Hachita to the Mexican Border at Antelope Wells!

It was the morning of October 24th, today the Great Divide was coming to an end! I was leaving from the Bikers Hostel in Hachita and heading for the Mexican Border. I said goodbye to Jeff and packed up my bike for the last time. I remember trying to hold back my tears as I left Hachita and turned onto highway 81. I felt as though I was in a dream. Canada was now so far away and I had only 46-47 miles to the end!! THE END!!! The riding was great, easy, beautiful, perfect, fantastic. The miles seemed to fly by, the landscape was beautiful. The Hatchet Mountains were on both sides of me. The desert lands have always spoken to me on such an intimate level and I just loved the riding through such amazing land. Every so often Border Patrol would drive by me, but, other than that, there were no cars. It was me, my bike, the Chihuahua Desert and the lonely highway. My friend, Ruthanne was picking me up at the Mexican Border and I was excited to see her, but, I didn’t want the day to end. The riding was just so wonderful and enjoyable. I wanted to savor it, to ride that stretch forever because I felt after all of the hard days, here it was, a true perfect day. Everything was perfect- the sky, the riding, the temperature. It was all just so great.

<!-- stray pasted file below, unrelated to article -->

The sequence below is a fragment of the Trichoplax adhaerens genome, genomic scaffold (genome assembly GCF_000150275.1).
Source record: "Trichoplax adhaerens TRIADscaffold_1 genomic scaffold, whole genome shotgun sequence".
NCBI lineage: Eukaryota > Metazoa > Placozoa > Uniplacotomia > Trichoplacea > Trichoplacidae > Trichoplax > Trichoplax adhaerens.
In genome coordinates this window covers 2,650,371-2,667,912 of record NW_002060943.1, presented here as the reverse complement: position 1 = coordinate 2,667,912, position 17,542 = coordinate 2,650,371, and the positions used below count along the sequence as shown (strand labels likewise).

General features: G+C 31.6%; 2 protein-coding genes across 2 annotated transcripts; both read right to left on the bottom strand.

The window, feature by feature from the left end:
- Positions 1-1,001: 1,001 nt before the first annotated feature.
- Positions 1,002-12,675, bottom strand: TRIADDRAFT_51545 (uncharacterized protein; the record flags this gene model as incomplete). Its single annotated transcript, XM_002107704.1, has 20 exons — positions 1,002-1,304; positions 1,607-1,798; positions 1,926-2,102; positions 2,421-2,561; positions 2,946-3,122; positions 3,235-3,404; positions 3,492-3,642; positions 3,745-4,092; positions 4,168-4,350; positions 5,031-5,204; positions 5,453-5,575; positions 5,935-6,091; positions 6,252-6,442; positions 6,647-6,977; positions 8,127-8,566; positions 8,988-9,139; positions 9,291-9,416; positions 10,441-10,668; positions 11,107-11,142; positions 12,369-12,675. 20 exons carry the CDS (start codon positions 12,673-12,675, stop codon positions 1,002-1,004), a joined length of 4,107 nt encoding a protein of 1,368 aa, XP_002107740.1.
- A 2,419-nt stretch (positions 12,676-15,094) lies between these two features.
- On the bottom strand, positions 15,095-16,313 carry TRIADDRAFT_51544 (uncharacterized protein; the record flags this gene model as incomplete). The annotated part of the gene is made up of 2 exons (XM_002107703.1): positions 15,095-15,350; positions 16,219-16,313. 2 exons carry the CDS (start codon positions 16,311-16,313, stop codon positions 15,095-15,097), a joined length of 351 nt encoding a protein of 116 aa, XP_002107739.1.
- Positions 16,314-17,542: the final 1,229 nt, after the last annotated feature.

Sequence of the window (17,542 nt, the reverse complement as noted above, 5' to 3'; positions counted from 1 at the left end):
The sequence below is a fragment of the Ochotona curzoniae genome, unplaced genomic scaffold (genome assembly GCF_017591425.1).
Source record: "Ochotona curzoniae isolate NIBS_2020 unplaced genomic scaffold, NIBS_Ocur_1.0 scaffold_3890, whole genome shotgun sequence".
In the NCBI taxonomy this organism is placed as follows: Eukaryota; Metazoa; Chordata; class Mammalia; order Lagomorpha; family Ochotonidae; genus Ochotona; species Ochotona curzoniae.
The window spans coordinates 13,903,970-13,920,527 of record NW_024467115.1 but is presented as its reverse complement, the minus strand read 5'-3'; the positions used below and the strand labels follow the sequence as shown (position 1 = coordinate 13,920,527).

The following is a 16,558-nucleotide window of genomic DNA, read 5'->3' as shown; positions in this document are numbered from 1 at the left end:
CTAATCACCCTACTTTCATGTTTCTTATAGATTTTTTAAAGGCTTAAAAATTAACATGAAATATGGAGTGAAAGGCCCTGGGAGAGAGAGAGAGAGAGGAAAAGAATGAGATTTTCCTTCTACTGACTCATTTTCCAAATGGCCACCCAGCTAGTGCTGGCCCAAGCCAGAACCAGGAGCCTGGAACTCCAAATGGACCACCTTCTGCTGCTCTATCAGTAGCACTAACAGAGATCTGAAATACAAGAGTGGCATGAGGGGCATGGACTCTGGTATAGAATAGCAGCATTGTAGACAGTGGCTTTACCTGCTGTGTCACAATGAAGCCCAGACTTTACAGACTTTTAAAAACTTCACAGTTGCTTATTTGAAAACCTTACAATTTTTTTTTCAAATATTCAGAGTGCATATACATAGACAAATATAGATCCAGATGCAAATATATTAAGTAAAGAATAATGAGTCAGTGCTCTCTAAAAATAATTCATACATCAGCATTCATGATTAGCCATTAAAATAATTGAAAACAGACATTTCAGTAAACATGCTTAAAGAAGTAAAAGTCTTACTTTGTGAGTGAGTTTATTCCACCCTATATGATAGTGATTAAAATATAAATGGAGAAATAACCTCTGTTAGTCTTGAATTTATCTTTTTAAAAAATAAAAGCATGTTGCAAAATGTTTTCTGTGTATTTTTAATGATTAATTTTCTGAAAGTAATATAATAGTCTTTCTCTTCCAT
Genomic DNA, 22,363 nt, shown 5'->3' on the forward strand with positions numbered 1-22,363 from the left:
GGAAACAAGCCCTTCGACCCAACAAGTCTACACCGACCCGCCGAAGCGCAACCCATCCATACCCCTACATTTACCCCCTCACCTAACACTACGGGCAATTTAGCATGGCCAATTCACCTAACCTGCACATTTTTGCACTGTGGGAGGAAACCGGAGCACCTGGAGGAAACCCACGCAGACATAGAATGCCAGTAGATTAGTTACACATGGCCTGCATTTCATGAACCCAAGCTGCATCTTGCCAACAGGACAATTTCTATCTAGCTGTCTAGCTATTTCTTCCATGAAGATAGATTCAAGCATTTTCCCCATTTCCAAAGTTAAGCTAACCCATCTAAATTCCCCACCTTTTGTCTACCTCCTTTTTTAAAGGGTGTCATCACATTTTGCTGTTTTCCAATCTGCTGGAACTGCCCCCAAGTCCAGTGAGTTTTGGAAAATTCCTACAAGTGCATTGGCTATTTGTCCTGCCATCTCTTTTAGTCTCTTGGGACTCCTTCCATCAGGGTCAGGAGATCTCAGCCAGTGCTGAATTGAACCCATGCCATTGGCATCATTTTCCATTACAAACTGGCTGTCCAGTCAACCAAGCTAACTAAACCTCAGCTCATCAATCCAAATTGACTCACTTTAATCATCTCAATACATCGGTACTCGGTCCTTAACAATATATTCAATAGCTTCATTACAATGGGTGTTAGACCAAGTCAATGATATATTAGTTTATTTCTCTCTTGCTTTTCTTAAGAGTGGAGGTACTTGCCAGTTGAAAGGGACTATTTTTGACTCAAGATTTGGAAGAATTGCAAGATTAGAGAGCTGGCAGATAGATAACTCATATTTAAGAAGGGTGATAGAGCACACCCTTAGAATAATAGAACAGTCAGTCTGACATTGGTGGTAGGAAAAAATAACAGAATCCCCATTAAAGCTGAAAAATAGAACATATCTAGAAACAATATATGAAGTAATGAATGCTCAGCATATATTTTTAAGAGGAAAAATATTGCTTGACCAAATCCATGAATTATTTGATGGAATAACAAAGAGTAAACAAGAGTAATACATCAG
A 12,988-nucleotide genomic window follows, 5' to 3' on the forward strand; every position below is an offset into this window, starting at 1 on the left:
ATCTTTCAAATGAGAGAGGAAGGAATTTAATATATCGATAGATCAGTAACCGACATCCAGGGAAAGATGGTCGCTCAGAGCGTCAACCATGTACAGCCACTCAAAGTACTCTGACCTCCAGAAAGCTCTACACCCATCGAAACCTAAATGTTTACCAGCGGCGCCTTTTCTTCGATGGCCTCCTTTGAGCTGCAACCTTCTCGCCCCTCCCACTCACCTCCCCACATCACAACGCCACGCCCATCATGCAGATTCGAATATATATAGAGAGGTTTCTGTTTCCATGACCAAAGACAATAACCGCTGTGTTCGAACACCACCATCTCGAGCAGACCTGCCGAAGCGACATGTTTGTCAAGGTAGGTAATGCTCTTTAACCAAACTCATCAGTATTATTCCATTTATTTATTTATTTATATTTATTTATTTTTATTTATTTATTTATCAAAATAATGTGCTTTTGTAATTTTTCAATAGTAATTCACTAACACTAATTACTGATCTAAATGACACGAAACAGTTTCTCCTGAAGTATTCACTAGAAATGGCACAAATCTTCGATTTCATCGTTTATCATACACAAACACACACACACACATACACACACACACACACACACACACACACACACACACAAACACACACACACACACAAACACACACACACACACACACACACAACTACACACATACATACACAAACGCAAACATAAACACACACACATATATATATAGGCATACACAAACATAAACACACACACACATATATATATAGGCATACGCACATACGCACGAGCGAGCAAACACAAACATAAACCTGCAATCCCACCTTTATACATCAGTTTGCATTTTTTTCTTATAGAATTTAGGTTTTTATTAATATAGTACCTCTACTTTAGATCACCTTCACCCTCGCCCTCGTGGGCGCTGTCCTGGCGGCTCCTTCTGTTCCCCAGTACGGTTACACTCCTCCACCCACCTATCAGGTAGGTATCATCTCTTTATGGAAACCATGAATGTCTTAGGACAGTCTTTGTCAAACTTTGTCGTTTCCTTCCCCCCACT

Every few miles I would get off my bike, take a few pictures and start crying. I was so overcome with emotion. I was so damn proud of myself, so excited to be done, but at the same time, not excited to be done. I thought about my very first day leaving Canada with my shiny new bike, knowing absolutely nothing about bike packing and then I thought about everything that had happened since that day. I remembered everyone I had met, I remembered all of the hard moments and wonderful moments. And all of a sudden I was homesick for those places and memories. I was homesick for my story and memories on the Divide. I wanted to go back to some of those days, laugh a little harder with the friends I had made out there, stay a little longer in the towns I had resupplied in and I wanted to embrace it all more than I had. I already missed the Divide and it wasn’t truly over just yet, but, I wanted it back so badly. But, the miles kept going by, the land was so desolate and so intriguing. The tears kept falling, the memories of my journey kept racing through my head. My heart hurt, my journey was almost over. I wished I had had a partner to share all of that with. It was so hard alone, however, in the hardest moments out there, I learned so much about myself and what I am capable of, how strong I am. I was reminded of the best parts of myself and I was fortunate to learn so many new things about myself. When I reached the sign that said Mexican/US Border 2 miles, I lost it. I got off my bike and fell to the ground. I cried like a baby on the side of the highway next to my bike. After awhile I composed myself and called my friend, she was still far away. I sat there in that spot for a few hours waiting for my friend. I was happy to sit there because it meant my adventure would last a little bit longer and I could rewind the entire trip and just sit there in the desert with it all. The wind would blow hard into my eyes and the sun beat down on my skin, I didn’t care. I sat with my story of the Divide and it was one of the best times I have ever had. Those few hours seemed to allow me to get to a place where I was okay with it coming to an end.